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Next Fall

  • Theater, Drama
  • 5 out of 5 stars
  • Recommended

Time Out says

5 out of 5 stars

Broadway review by Adam Feldman

Next Fall has risen to Broadway with its lovely intimacy intact; will Broadway audiences meet it there? When Geoffrey Nauffts’s genre-bending play—part romantic comedy, part medical drama, part Venn diagram of love and religion—debuted last June, we were taken not only with the gentle intelligence and believability of the writing, but also with the high quality of Sheryl Kaller’s direction and ensemble of actors. None of the latter are matinee names, and the show’s producers have demonstrated bravery and good taste in keeping them all aboard for the transfer. The production feels like a leap of faith.

That is appropriate, since so much of Nauffts’s play has faith (in God, in our partners, in ourselves) as its central concern. The handsome young Luke (Heusinger) is both actively Christian and gay—a combination that his atheist boyfriend, Adam (Breen), finds baffling and hurtful. But Nauffts treats it respectfully as Next Fall sways back and forth in time, between flashbacks to their relationship and anxious moments in the waiting room of the hospital where Luke has been taken after a head injury. The play’s shifts of tone—large ones between scenes and subtle ones within them—are skillfully navigated by the cast, which also includes Cotter Smith as Luke’s hard-nosed father, Connie Ray as his free-spirited mother, and Maddie Corman and Sean Dugan as concerned friends. The best new American play of the Broadway season, Next Fall leaves you thinking about rapture and rupture. If you go, which you should, be prepared to laugh some, perhaps to cry some, and then to rise in appreciation.

Helen Hayes Theatre. By Geoffrey Nauffts. Dir. Sheryl Kaller. With Patrick Breen, Patrick Heusinger. 2hrs 15mins. One intermission.


Off Broadway review by Adam Feldman (June 10, 2009):

The summer is not usually a great time to catch a play: After a frantic rush to the season’s finish line in early May, Broadway and Off Broadway tend to collapse into prolonged estivation. Happily, there are exceptions to this doziness. You needn’t wait until the coming autumn, for example, to catch Next Fall, Geoffrey Nauffts’s funny, romantic, truthful and heartbreaking new drama. You really needn’t wait at all, in fact: This beautifully shaped piece, produced by Naked Angels, should ideally be seen right away.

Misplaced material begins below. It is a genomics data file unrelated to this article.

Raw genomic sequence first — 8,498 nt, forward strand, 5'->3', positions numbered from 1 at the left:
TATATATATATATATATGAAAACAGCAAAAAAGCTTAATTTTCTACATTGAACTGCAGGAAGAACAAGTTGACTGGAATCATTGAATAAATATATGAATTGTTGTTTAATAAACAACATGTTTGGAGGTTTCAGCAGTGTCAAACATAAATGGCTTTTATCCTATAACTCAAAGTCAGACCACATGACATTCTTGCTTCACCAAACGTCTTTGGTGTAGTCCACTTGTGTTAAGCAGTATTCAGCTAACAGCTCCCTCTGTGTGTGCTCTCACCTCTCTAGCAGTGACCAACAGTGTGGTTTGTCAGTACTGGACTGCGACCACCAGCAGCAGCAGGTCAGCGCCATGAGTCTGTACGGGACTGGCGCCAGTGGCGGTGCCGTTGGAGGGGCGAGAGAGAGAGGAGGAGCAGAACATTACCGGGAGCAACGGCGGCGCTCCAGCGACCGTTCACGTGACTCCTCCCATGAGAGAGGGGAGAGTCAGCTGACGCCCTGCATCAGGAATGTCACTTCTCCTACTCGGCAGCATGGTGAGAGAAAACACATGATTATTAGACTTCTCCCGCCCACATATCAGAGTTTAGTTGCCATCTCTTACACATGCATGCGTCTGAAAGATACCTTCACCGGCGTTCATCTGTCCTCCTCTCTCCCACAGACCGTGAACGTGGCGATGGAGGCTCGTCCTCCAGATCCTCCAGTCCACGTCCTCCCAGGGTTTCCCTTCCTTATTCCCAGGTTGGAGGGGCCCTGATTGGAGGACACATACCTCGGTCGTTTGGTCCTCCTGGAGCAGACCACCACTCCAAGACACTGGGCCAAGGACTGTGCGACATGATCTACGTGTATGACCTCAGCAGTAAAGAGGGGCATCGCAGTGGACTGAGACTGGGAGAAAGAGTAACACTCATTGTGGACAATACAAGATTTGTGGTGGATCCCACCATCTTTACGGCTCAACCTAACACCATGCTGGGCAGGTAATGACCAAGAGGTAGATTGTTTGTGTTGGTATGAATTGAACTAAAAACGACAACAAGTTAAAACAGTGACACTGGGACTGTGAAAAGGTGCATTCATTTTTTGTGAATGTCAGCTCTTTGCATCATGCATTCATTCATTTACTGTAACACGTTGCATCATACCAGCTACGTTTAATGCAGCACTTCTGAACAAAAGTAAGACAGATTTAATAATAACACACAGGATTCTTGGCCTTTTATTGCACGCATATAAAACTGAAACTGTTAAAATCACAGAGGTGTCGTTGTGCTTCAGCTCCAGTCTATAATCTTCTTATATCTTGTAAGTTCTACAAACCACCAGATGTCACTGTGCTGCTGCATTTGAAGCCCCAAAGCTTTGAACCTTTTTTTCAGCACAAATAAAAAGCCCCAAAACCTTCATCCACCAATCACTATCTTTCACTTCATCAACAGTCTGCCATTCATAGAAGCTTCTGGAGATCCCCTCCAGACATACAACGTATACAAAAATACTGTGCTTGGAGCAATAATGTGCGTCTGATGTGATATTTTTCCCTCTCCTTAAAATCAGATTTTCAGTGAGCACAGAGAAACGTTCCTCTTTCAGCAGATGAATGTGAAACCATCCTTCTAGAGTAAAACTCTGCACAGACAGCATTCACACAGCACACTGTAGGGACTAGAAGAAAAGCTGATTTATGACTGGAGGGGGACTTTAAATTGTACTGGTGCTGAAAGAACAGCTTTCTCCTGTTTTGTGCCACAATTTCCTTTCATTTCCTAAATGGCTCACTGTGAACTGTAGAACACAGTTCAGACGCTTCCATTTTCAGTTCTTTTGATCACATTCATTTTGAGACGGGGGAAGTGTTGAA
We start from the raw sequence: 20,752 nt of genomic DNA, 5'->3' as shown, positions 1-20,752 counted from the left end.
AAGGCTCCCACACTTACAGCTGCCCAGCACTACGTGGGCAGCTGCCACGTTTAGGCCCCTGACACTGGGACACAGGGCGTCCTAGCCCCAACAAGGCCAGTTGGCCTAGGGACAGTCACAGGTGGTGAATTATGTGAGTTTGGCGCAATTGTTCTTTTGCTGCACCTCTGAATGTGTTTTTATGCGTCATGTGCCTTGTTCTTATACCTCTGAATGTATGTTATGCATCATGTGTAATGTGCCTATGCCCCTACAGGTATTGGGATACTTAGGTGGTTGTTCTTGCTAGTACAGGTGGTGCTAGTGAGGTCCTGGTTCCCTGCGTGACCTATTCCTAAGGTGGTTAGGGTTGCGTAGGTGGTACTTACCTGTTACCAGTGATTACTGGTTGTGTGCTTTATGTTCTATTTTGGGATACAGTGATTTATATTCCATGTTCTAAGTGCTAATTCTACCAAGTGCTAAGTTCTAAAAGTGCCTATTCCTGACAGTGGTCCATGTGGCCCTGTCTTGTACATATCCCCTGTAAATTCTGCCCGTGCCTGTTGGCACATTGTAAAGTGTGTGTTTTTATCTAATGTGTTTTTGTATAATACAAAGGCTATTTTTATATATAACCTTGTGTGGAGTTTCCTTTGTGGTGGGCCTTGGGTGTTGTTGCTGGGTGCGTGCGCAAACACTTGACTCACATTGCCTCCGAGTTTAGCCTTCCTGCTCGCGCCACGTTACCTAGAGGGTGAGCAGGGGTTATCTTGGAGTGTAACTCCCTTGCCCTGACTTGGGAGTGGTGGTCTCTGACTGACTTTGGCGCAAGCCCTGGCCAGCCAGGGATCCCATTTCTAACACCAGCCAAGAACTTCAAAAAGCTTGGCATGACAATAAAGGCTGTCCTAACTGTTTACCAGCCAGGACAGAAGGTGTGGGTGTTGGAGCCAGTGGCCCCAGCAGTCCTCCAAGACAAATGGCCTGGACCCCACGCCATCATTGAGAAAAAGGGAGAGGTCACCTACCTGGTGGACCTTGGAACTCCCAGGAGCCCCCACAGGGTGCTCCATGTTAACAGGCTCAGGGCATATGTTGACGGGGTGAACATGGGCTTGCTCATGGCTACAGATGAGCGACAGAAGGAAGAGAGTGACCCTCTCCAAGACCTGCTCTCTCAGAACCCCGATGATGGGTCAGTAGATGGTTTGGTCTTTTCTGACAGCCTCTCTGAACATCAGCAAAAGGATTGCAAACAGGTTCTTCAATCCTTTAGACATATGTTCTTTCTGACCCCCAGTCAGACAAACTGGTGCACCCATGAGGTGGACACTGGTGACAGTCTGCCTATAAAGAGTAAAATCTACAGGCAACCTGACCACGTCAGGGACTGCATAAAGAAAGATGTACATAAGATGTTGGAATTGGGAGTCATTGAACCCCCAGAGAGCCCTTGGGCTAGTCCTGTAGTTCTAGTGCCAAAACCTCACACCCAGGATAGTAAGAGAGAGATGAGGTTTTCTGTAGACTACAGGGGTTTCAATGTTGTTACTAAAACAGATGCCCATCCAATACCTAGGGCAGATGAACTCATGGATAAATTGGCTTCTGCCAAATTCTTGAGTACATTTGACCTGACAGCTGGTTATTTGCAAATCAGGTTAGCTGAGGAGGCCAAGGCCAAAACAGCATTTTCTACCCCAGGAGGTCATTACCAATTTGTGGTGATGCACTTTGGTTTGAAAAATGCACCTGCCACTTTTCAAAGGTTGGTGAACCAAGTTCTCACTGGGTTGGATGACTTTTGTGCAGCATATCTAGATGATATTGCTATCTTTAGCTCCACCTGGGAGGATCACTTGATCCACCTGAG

Next Fall begins in the waiting room of the hospital where Luke (Heusinger) has been taken after a life-threatening head injury, and unfolds largely in flashbacks to scenes from the previous five years of his relationship with the somewhat older Adam (Breen). The hunky, Southern-born Luke is a devout Christian, which fills him with guilt about being gay—he sometimes prays after sex—but also gives him a sense of confidence and security that the neurotic Adam, a hypochondriacal atheist, decidedly lacks. I don’t remember the last time I saw a gay relationship portrayed with such nuance onstage—a credit to Nauffts’s astute writing, but also to Sheryl Kaller’s sensitive direction of a top-notch cast of six. (Connie Ray and Cotter Smith play Luke’s parents; Maddie Corman and Sean Dugan are friends of the couple.) By the second act, the Peter Jay Sharp Theater is a chamber of sniffles, but this is no mere tearjerker. It’s a tear-earner: Next Fall merits every drop.

Peter Jay Sharp Theater. By Geoffrey Nauffts. Dir. Sheryl Kaller. With Patrick Breen, Patrick Heusinger. 2hrs 10mins. One intermission.


Event website:
$81.50–$116.50, premium $176.50–$226.50
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